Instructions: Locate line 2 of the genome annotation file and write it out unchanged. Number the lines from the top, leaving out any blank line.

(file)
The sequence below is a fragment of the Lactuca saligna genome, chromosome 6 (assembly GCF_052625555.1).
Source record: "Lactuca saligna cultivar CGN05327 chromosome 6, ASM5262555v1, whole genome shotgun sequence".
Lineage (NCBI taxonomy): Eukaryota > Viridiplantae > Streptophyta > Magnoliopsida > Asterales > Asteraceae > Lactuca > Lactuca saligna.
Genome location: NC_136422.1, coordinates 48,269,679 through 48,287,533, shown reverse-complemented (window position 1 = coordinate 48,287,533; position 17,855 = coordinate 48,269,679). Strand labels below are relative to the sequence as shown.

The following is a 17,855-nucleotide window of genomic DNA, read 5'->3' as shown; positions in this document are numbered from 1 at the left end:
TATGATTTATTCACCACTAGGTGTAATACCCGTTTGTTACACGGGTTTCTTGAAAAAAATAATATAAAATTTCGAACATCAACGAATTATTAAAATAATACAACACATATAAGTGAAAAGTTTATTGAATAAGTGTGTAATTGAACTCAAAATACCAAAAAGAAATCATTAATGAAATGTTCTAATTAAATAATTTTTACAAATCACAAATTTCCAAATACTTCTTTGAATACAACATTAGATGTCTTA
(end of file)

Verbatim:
Source record: "Lactuca saligna cultivar CGN05327 chromosome 6, ASM5262555v1, whole genome shotgun sequence".